New Data to Link Walkability and Diabetes
October 11, 2012 Leave a comment
These days, most designers, planners, doctors, and public health advocates promote walkable neighborhoods as places which support people to live healthy lifestyles. However, science has been slower to link this belief to hard data from the field. A new study out of Toronto published by the journal Diabetes Care adds compelling evidence that there is a definite connection between the walkability of neighborhoods and healthy residents.
Researchers at St. Michael’s Hospital and the Institute for Clinical Evaluative Sciences spent five years collecting and examining data from more than 1 million residents of Toronto. In early 2005, the team took the majority of Toronto residents aged 30-64 and singled out the number of these residents who did not have diabetes in early 2005. Five years later, almost 60,000 individuals of this population had developed diabetes, and the researchers were able to determine that the walkability of the communities in which they lived was closely linked to that outcome. The result was noted to be particularly strong for immigrants to Toronto, many of whom are prone to diabetes and poverty and live in neighborhoods with poor walkability. Regardless of neighborhood income, new immigrants in less walkable neighborhoods were startlingly found to be more than 50% more likely to develop diabetes than a long-term resident living in one of the most walkable areas.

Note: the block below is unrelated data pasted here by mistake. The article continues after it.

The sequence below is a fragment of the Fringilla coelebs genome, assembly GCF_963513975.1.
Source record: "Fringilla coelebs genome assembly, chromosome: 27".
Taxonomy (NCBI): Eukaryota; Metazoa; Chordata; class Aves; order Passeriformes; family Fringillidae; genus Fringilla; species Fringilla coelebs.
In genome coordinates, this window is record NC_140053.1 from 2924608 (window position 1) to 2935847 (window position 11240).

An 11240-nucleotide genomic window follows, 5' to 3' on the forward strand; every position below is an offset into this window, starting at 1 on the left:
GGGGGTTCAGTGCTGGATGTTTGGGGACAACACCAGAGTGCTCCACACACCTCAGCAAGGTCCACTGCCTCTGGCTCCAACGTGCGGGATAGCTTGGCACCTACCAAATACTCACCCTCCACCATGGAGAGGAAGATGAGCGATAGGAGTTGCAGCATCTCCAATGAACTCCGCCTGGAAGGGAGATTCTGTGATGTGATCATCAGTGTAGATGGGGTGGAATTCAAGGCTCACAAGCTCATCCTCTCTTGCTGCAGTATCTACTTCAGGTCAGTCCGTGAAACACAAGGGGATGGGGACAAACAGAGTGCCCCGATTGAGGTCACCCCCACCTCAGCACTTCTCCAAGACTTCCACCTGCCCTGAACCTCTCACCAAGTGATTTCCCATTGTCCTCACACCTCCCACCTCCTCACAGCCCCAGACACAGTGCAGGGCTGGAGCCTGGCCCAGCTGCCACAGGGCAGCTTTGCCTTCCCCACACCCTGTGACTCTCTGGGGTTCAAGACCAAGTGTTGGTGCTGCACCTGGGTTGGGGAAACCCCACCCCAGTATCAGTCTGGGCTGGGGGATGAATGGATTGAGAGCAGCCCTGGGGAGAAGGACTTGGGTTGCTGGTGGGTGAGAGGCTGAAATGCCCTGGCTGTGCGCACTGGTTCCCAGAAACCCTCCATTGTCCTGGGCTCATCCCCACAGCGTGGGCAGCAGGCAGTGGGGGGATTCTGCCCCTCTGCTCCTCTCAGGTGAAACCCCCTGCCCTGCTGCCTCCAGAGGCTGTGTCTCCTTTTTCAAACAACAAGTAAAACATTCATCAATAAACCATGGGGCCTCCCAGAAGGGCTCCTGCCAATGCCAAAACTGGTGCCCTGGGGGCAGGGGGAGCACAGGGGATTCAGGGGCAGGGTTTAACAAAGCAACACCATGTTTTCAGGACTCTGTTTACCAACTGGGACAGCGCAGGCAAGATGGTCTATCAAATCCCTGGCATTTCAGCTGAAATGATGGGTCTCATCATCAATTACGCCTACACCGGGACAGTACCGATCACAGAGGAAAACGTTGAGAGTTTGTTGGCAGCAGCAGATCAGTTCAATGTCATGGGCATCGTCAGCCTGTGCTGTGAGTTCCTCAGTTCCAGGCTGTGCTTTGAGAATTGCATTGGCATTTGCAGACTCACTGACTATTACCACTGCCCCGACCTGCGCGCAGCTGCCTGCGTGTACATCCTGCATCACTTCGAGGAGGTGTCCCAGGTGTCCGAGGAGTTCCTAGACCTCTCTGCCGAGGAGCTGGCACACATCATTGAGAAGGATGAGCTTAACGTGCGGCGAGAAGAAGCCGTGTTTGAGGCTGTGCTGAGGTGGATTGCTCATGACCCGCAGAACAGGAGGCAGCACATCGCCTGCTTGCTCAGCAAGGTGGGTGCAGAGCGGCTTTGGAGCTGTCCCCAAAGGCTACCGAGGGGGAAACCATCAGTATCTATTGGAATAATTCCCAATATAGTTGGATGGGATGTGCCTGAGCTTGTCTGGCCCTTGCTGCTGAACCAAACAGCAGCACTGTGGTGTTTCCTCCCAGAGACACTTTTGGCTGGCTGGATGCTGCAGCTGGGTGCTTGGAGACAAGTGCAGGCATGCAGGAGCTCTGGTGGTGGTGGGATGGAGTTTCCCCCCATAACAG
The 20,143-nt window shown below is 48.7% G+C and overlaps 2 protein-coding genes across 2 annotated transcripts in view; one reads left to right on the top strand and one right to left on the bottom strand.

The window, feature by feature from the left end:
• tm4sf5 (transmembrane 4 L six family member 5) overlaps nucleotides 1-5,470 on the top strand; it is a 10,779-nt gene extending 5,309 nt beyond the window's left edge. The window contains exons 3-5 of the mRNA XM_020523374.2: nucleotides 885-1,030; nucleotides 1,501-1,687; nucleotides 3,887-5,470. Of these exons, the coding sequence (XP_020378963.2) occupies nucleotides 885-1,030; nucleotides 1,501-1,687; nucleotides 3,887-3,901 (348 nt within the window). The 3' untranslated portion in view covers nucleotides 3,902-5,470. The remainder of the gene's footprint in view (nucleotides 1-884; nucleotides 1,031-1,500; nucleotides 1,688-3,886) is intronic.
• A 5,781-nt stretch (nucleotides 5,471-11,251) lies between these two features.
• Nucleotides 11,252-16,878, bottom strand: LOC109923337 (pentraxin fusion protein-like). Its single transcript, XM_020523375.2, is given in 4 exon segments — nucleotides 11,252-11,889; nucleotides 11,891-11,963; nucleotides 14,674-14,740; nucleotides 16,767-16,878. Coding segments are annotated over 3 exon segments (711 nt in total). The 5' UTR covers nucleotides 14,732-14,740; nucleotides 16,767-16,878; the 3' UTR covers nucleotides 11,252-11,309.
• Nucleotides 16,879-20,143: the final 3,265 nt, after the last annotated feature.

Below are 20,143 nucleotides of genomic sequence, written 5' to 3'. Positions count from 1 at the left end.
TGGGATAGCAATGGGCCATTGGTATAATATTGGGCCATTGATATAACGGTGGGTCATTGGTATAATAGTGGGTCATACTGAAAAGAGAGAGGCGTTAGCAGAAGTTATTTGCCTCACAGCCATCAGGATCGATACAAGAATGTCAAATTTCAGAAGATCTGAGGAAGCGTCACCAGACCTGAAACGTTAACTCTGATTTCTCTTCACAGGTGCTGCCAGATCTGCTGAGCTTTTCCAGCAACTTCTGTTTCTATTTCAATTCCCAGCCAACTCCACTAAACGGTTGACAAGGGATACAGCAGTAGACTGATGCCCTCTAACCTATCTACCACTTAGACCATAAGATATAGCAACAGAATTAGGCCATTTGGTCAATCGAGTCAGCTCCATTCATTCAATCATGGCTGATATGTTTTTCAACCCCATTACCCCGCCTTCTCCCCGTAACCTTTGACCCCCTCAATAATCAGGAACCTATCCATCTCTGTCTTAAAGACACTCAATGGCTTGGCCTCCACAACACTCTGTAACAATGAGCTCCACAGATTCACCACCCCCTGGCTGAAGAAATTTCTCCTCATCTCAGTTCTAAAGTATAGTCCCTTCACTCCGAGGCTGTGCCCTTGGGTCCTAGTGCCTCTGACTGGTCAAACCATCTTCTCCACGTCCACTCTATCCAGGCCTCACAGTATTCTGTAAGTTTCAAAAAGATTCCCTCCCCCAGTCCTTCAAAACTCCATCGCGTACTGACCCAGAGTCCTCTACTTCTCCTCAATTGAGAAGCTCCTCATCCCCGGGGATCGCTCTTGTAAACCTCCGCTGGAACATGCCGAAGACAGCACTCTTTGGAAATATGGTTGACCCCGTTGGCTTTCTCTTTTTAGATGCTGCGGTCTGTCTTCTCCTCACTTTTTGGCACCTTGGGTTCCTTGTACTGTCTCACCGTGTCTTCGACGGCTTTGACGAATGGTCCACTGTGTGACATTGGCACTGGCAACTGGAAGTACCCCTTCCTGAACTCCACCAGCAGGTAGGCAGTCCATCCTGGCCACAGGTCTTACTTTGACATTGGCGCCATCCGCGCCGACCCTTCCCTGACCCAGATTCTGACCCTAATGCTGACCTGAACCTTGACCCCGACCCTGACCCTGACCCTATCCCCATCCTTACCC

The design, plan, and structure of our neighborhoods and cities is increasingly shown to shape the health of our population, and the rise in diabetes seems to be closely linked to shifts in urbanization. Unfortunately, it is neighborhoods with large blocks, sprawling development, and separated land uses which are the ones often developed throughout the world today. Often, it is not the long-term residents who suffer the consequences but recent immigrants to a community. Perhaps the doctors, activists, planners, and public health researchers are on to something and it would be beneficial in the long term for cities to develop in a dense, mixed-use fashion.